We see that infection of mice with SynSP3 is not associated with an overexuberant recruitment of PMNs to the lungs although upregulation of the immune modulator IL-10 is observed (Figure 2). SynSP3 recruited the highest number of [CD19.sup.+] B cells to the lungs of infected mice as compared to the other strains and we hypothesize that these [CD19.sup.+] B cells could be the source of the IL-10 [45]. Also, mice infected with SynSP3 recruited the highest levels of [CD4.sup.+] and [CD8.sup.+] T cells in vivo and were able to activate dendritic cells (DCs) when cocultured in vitro [2]. Activated antigen presenting cells like DCs are a known correlate of protection induced by vaccination [46]. By using genetic modification to control virulence factor expression so that the immune response is not "too hot" (wild type) and/or not "too cold" ([DELTA]plySP3), but rather "just right" (SynSP3) may allow for the construction of other live-attenuated vaccines capable of a robust cellular immune response.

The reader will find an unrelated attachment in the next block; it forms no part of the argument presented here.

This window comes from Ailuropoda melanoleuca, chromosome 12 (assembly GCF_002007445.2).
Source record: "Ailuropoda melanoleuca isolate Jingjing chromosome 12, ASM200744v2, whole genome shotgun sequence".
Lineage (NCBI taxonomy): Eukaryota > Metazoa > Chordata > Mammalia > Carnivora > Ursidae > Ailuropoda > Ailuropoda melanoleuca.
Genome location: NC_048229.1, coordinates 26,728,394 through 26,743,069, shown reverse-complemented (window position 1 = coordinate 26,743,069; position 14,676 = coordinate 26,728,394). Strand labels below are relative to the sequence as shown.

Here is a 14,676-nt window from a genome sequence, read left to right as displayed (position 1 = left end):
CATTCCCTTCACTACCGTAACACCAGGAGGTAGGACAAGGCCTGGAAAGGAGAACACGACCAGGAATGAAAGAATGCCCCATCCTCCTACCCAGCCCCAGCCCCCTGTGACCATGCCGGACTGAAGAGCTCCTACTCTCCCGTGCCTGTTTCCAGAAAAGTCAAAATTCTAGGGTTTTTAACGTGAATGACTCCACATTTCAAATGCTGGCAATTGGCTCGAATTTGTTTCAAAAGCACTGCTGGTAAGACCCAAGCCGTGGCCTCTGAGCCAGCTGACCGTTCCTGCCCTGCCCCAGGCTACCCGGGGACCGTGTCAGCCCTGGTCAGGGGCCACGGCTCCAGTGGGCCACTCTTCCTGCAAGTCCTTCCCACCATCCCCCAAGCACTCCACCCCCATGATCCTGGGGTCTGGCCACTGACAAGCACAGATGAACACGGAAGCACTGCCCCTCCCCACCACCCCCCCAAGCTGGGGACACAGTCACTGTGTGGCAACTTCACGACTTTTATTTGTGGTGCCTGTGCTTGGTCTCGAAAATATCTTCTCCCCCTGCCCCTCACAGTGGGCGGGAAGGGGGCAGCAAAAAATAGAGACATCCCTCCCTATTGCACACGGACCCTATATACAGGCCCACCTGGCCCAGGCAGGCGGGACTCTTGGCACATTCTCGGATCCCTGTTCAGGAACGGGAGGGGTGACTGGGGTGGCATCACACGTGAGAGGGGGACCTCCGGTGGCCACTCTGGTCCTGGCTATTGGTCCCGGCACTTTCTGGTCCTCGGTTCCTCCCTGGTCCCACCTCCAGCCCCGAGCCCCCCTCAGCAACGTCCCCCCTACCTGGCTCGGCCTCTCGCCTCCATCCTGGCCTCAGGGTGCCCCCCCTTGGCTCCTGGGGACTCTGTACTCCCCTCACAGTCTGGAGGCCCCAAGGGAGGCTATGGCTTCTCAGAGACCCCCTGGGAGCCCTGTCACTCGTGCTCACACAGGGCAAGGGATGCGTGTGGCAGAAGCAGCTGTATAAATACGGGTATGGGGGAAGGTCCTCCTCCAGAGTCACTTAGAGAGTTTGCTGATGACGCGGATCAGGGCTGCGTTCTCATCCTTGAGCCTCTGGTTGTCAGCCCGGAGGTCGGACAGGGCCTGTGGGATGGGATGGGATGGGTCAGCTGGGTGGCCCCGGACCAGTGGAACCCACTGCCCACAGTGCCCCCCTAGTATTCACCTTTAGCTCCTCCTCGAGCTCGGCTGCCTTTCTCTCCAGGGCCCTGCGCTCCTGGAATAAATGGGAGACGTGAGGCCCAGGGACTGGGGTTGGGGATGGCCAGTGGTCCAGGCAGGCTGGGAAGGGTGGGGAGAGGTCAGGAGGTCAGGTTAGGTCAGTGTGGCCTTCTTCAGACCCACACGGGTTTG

In viral systems, it is thought that a protective immune response to influenza is a controlled, nondeleterious pulmonary inflammation that limits excessive tissue damage. More specifically, the IL-10 production is thought to prevent this overexuberant inflammatory response to an influenza infection [47]. Thus, a live-attenuated influenza vaccine should also allow for IL-10 expression while replicating following vaccination. Recent studies have suggested the source of IL-10 in the context of an influenza infection may be CD4+ and [CD8.sup.+] T cells, and IL-10 expression is a high correlate to survival/protection against influenza [47]. Coleman et al. also found the highest levels of [CD8.sup.+] T cells in the lungs of SynSP3-infected mice. [CD8.sup.+] T cells are also required for survival of an SP3 infection and could be the source of this IL-10 as well [41]. Furthermore, IL-10 is such a potent regulator of overexuberant immune responses that there has been a human clinical trial of a commensal bacterial strain Lactococcus lactis expressing IL-10 to combat Crohn's disease [48]. While here we only highlight the induction of increased IL-10 and controlled PMN tissue infiltration by a synthetically-modified strain expressing the "just right" level of immune stimulating toxin, it is our hypothesis that genetically designed strains that can induce an enhanced, nondeleterious immune response represent a brand new avenue for vaccine development to combat many pathogens currently affecting human health. A vaccine that mimics a natural infection (i.e., live attenuated) will elicit the most robust response. The user-directed design and titration of virulence factor expression will not only open a new avenue for vaccine development but also provide basic insights into the effects of codon pairing on bacterial gene expression.